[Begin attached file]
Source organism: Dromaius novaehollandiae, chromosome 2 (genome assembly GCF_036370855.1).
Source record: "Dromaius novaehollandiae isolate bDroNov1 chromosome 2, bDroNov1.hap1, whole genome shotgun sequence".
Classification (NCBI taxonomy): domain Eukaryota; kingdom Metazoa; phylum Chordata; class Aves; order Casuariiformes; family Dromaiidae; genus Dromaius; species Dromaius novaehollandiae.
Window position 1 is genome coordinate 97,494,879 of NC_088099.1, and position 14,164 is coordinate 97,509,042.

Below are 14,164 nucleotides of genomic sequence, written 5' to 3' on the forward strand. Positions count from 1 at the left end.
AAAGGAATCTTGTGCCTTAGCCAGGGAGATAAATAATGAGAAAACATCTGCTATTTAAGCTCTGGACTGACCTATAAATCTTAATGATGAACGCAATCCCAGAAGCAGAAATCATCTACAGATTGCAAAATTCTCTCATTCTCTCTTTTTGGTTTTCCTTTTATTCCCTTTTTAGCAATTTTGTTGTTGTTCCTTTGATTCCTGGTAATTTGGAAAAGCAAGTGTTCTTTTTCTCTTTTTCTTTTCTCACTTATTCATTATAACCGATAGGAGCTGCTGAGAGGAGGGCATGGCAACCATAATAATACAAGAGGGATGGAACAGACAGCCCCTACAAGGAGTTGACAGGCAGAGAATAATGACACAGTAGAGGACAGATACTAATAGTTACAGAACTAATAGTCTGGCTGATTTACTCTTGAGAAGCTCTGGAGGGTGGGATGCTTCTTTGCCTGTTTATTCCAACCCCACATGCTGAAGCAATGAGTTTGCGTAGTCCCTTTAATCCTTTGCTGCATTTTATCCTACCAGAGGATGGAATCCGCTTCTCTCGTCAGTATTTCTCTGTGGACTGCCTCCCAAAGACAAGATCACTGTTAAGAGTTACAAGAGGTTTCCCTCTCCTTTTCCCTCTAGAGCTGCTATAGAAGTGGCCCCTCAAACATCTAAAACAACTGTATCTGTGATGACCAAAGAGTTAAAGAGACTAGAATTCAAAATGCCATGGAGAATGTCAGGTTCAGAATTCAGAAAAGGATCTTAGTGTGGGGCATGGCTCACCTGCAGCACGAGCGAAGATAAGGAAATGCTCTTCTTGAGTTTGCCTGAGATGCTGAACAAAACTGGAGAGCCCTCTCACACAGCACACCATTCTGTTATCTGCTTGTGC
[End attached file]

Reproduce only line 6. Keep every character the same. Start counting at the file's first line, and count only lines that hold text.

AAAGGAATCTTGTGCCTTAGCCAGGGAGATAAATAATGAGAAAACATCTGCTATTTAAGCTCTGGACTGACCTATAAATCTTAATGATGAACGCAATCCCAGAAGCAGAAATCATCTACAGATTGCAAAATTCTCTCATTCTCTCTTTTTGGTTTTCCTTTTATTCCCTTTTTAGCAATTTTGTTGTTGTTCCTTTGATTCCTGGTAATTTGGAAAAGCAAGTGTTCTTTTTCTCTTTTTCTTTTCTCACTTATTCATTATAACCGATAGGAGCTGCTGAGAGGAGGGCATGGCAACCATAATAATACAAGAGGGATGGAACAGACAGCCCCTACAAGGAGTTGACAGGCAGAGAATAATGACACAGTAGAGGACAGATACTAATAGTTACAGAACTAATAGTCTGGCTGATTTACTCTTGAGAAGCTCTGGAGGGTGGGATGCTTCTTTGCCTGTTTATTCCAACCCCACATGCTGAAGCAATGAGTTTGCGTAGTCCCTTTAATCCTTTGCTGCATTTTATCCTACCAGAGGATGGAATCCGCTTCTCTCGTCAGTATTTCTCTGTGGACTGCCTCCCAAAGACAAGATCACTGTTAAGAGTTACAAGAGGTTTCCCTCTCCTTTTCCCTCTAGAGCTGCTATAGAAGTGGCCCCTCAAACATCTAAAACAACTGTATCTGTGATGACCAAAGAGTTAAAGAGACTAGAATTCAAAATGCCATGGAGAATGTCAGGTTCAGAATTCAGAAAAGGATCTTAGTGTGGGGCATGGCTCACCTGCAGCACGAGCGAAGATAAGGAAATGCTCTTCTTGAGTTTGCCTGAGATGCTGAACAAAACTGGAGAGCCCTCTCACACAGCACACCATTCTGTTATCTGCTTGTGC